When we feel secure in ourselves and have the confidence that we can build and maintain the emotional connections that are necessary for a fulfilled life, we can manage the expectable periods of aloneness that are part of life, and even relish aloneness and solitude. Many single women talk with pleasure about having peace and quiet, and the ability to read a book all Saturday afternoon

Being single is also seen as an explanation for being depressed. People will sometimes feel that they are depressed because they are single - the fantasy being, "if I had THE relationship I needed, I would feel happy, whole, and complete." Similar to the process of understanding loneliness, it is important to discover the real reasons a person is depressed. Depression is not an inevitable byproduct of being single, but women who have suffered disappointments, loss, and other deprivations as children may feel that being single is yet another experience of deprivation and is history repeating itself. In contrast, women who have good self-esteem, are optimistic, and have good coping skills, can enjoy the space of being single, even though they are still hoping for marriage and children. (See, for example, Marcy Cole's dissertation.)

Bella: One of the reasons I coined the term "singlism" was to put a name to all of the ways in which single people are stereotyped and stigmatized, and draw attention to what all of these inappropriate beliefs and behaviors have in common. Do you find that the stigma and stereotypes around being single are issues for the singles you work with?

Wendy: Stigmas and stereotypes about singleness are very evident in my work, and are problems not only for single people, but married people as well. Being single means "being lonely", "something is wrong with me that I am single", "desperate", "I don't have a care in the world, and I'm out having the time of my life", "I must not want a relationship" etc. Lots of stigmas, stereotypes, and assumptions exist about single life and singles, and it's difficult to avoid them. It really challenges the single woman to be strong in her own sense of who she is. One of the benefits of moving towards middle adulthood is that we are less influenced by social judgments and how we and life are supposed to look.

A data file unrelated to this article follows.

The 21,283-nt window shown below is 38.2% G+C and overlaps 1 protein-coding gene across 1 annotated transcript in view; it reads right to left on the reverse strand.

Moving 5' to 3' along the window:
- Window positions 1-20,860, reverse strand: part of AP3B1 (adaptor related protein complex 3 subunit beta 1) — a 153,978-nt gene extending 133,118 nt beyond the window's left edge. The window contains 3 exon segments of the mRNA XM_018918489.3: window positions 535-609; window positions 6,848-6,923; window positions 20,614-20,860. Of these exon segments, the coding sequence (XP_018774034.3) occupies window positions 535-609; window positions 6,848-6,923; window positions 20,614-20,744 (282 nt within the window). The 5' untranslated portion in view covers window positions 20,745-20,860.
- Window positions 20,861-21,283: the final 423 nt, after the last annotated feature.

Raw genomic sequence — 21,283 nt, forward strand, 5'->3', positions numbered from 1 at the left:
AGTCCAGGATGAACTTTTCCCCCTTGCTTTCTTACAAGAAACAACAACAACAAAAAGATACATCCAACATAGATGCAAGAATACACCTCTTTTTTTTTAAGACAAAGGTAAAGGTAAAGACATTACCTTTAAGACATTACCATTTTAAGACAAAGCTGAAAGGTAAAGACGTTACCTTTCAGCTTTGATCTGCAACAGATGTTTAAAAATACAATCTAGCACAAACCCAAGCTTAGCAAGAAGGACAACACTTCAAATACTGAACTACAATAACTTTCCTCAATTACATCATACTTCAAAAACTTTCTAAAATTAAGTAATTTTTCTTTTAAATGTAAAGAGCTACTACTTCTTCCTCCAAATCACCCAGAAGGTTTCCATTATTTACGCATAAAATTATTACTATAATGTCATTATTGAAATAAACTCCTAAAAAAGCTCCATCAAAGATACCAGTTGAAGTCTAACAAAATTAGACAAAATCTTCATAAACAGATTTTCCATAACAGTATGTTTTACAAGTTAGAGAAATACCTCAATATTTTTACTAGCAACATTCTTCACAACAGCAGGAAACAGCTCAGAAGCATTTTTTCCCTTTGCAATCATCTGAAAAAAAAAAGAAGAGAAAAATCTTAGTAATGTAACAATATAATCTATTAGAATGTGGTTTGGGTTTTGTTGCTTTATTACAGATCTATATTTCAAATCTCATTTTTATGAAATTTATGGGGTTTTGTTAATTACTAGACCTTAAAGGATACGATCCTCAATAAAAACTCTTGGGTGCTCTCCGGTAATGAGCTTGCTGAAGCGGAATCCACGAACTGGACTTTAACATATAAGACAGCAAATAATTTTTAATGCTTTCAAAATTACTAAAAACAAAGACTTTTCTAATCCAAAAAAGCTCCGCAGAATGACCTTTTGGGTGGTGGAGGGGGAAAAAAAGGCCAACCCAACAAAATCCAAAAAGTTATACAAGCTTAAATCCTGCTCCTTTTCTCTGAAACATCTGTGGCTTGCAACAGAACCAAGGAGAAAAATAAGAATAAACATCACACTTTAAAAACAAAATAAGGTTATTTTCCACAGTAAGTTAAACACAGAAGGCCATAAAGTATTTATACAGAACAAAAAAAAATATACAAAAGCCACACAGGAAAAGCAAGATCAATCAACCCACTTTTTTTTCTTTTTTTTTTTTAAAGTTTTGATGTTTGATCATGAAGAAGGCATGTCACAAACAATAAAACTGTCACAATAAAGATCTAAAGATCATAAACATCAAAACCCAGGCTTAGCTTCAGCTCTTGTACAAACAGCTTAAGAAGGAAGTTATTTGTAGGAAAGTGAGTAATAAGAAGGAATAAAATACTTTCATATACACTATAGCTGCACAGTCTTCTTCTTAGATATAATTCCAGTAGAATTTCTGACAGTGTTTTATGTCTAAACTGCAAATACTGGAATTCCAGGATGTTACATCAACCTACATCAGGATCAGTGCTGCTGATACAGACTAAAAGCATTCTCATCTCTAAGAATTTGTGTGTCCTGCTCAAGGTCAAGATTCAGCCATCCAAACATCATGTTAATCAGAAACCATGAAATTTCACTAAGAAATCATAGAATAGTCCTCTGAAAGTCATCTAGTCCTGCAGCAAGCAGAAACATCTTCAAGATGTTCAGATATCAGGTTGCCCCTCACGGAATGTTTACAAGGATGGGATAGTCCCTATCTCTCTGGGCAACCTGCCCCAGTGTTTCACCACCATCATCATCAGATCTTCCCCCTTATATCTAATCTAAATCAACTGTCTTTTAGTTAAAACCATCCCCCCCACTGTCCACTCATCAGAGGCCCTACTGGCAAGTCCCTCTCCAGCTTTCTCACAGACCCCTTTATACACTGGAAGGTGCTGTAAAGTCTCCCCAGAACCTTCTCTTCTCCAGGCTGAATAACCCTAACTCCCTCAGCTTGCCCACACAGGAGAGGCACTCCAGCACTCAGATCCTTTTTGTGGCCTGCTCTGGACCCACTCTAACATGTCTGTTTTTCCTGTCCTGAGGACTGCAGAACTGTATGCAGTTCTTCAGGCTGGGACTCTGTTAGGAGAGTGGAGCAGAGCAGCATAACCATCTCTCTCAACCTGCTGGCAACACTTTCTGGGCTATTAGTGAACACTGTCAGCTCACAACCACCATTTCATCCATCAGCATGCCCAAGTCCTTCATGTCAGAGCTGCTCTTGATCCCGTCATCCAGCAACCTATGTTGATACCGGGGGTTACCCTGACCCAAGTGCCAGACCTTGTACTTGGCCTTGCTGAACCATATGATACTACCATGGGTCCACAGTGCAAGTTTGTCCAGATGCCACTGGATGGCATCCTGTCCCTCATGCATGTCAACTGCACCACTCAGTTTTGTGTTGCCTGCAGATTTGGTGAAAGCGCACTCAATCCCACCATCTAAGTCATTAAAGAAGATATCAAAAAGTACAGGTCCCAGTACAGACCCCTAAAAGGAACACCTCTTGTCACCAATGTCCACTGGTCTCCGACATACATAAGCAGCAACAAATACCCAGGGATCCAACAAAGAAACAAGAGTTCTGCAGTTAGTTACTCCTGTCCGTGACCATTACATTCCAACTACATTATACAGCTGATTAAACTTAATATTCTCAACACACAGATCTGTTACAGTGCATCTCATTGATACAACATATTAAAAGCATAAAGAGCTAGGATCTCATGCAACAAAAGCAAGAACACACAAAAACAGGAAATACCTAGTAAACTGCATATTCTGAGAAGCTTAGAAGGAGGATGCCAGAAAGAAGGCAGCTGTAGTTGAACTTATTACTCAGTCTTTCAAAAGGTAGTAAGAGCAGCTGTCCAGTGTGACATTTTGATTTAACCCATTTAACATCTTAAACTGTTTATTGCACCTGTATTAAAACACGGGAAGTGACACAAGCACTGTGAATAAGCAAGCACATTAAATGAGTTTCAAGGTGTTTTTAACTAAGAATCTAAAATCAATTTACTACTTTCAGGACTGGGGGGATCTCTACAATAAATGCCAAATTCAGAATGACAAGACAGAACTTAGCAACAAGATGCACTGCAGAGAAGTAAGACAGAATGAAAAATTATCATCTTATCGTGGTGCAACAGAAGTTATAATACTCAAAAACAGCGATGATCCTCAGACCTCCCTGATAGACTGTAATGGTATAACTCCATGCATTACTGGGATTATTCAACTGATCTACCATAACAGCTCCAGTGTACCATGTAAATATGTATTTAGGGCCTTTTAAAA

Stigmas and stereotypes are particularly hard to handle and shrug off when we have our own fears and doubts about ourselves. It is harder to challenge or laugh off Aunt Mary's comments that "we better hurry up, if we want to get married" if we have our own worries. Ideally, it fosters more authentic communication (and education), when the single person can address such questions and concerns directly, and take the conversation to a deeper level. I worry about that too sometimes; but I'm also part of a growing number of women who are single and developing their lives without waiting to find the "right partner."

Thanks again, Wendy, for sharing your insights. Readers, you can learn more about Wendy Wasson and her MySingleSpace website here.

In the next and final post in this series, Wendy will discuss her experiences working with Single-Again women and single women past the age of 40.

You are reading

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Marriage: How We Got It So Wrong for So Long